Free U.S. Shipping For Orders $150+
Acne can often feel like a cruel game of whack-a-mole. You treat it and it goes away only for it to reappear unexpectedly. Many people, especially women, spend their life in a cycle of clear skin to acne back to clear skin ad infinitum.
If you are experiencing this, there’s something (or several things) triggering your acne. Figuring out what it is can help reduce or prevent recurrence.
1. Skin Care Products
The first place to check is your collection of makeup and skin care products. There’s probably one or two things there that don't agree with your skin.
Lookout for products that contain alcohol, mineral oils, sulfates, synthetic fragrances, parabens and other ingredients known to irritate or inflame the skin.
When shopping for skin care products, look for those that are non-comedogenic, meaning they will not clog your pores. It’s also a good idea to pick products formulated for your specific skin type (e.g. dry, oily, sensitive etc.).
If you suspect there’s one product that’s causing your breakout, stop using it and see if there’s any improvement to your skin.
2. Certain Foods
Yes, your diet can trigger an acne breakout. This is especially true if you eat foods with a high glycemic index such as bread, crakes, ice cream, white rice and others.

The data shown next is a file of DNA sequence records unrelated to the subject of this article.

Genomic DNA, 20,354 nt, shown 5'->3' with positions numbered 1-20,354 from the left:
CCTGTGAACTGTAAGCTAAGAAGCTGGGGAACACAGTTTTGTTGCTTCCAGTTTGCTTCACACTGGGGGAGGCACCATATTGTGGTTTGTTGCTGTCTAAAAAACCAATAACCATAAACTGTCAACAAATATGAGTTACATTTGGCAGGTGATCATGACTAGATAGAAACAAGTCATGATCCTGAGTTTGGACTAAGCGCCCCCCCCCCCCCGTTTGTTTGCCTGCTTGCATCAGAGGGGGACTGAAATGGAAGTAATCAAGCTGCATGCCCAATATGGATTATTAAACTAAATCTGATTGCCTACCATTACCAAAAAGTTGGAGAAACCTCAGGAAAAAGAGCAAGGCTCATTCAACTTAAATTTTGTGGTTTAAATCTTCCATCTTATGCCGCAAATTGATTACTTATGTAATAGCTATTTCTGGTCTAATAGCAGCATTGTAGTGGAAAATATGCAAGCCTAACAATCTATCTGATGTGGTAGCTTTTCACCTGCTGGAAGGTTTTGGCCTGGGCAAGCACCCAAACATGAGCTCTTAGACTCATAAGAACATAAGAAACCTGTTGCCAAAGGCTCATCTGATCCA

These foods quickly raise the blood sugar and the body responds by producing more insulin. Insulin, in turn, triggers overproduction of androgens like testosterone. These hormones cause the skin to produce more oil than usual, which clogs pores and causes breakouts.
To reduce your risk of acne, eat high-fiber foods that help control blood sugar. These include fruits, vegetables, whole grains, legumes and more.
Like androgens, stress hormones such as cortisol can also cause oilier skin. When you are stressed, your skin produces more sebum, which increases the risk of a breakout.
There’s actually a type of acne called stress acne. Finding ways to manage stress such as sleeping better and spending more time with friends can help prevent or reduce stress-caused acne.
4. Hormonal Imbalances
Hormones are one of the biggest triggers of acne, particularly sex/reproductive hormones like testosterone, estrogen and progesterone.